Since the completion of the rst genome sequencing of a microorganism [1], hundreds of genomes have been sequenced and archived in National Center for Biotechnology Information (NCBI) and many databases. e organisms are a complex system and their genomes are immense, and thus powerful technologies are being developed to meet the demands in analysis of thousands of genes and their products and functions. Compared to traditional methodologies which were typically based on one target in one experiment, recently developed omics technologies, including transcriptomics, proteomics, metabolomics, and physiomics are allowing us to generate large amounts of these data. Accessibility to these omics data is providing a foundation for in-depth understanding of living organisms. Genome-wide technologies were based on the two-dimensional experimental methods which were initially developed by O’Farrell et al. [2] for proteomics, and phenotypic and DNA microarrays by Bochner et al. [3] and Fodor et al. [4], respectively. anks to these methodologies, experiments are no longer limited to one by one type, and can be performed for hundreds to tens of thousands of targets and conditions simultaneously. e eort to miniaturize the experimental scales without the loss of validity and reproducibility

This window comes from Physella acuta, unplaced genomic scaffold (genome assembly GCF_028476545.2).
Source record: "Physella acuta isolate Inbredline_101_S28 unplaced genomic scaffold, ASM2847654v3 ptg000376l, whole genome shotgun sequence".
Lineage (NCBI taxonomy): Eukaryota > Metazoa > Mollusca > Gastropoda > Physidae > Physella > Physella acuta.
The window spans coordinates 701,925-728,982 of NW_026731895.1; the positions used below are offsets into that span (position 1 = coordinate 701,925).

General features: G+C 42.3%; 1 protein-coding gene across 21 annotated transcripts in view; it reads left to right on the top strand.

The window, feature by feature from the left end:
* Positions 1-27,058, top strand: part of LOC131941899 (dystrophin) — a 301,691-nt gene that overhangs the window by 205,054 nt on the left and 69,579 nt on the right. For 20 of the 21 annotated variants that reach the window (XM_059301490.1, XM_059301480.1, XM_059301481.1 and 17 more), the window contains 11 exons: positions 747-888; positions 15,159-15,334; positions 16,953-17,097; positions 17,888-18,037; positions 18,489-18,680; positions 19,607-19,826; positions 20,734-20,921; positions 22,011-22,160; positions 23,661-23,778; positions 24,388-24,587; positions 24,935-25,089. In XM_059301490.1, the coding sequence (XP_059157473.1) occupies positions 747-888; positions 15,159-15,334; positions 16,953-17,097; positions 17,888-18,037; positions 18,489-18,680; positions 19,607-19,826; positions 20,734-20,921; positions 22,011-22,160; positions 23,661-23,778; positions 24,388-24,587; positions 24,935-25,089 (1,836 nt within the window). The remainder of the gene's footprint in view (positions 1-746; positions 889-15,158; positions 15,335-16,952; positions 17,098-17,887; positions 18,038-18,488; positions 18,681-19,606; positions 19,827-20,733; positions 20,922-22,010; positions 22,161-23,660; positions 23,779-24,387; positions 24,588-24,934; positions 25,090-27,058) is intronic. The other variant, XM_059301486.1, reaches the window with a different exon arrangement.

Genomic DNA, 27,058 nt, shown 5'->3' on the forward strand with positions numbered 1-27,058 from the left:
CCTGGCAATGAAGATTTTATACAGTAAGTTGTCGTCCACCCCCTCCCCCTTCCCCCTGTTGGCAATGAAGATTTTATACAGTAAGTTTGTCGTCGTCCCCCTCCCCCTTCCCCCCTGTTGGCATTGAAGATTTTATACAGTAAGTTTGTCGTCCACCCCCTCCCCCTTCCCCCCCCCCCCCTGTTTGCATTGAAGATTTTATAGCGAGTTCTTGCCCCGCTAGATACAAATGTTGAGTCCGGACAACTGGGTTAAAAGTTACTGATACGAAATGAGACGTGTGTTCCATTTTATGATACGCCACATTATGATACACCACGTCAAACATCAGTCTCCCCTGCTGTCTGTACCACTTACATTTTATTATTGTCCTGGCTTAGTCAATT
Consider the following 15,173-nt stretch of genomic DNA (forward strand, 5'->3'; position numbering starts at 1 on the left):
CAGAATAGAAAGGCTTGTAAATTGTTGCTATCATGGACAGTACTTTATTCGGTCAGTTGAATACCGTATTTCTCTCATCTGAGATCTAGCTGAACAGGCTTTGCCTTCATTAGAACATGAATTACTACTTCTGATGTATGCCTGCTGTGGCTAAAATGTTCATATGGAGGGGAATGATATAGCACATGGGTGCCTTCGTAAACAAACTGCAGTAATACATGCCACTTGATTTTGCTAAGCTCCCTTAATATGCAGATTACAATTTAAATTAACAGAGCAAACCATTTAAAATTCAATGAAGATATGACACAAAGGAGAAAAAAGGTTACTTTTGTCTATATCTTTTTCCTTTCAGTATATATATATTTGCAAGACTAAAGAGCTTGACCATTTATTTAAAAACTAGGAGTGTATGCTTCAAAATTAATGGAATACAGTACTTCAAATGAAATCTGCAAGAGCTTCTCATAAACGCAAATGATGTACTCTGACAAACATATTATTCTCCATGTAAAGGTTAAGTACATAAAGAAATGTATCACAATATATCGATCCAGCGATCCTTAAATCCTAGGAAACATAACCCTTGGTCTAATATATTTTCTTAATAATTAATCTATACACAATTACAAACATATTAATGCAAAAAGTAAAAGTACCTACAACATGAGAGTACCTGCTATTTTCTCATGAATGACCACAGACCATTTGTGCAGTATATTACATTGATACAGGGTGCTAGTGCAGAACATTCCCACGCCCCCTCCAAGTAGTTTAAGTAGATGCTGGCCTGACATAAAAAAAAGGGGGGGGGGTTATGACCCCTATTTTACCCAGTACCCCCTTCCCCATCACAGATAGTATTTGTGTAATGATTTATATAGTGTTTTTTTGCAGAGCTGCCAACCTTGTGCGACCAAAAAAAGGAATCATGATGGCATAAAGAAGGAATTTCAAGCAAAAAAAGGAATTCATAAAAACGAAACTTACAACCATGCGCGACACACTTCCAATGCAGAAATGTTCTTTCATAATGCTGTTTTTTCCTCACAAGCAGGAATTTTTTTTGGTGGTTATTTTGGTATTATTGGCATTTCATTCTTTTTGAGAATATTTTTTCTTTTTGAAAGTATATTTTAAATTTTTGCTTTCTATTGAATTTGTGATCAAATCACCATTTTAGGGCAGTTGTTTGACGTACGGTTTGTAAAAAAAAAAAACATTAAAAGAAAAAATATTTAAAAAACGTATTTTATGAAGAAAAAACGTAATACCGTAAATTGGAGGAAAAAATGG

is also remarkable, and has contributed in widespread use of these technologies. Nowadays, these technologies have successfully been applied to biological research, and are providing new information on global cellular physiology and regulations of the cells (Figure 13.1). Together with computational analyses, these high-throughput omics technologies gave birth of systems biology [5]. In recent years, systems biotechnology [6], which allows development of improved strains and bioprocesses by taking systemslevel analytical approaches, also appeared. In this chapter, we review the advances in DNA microarray, phenotypic microarray and proteomics with their applications. Also, we describe the importance of combined analysis of these omics data within a systems biology framework for successful metabolic engineering.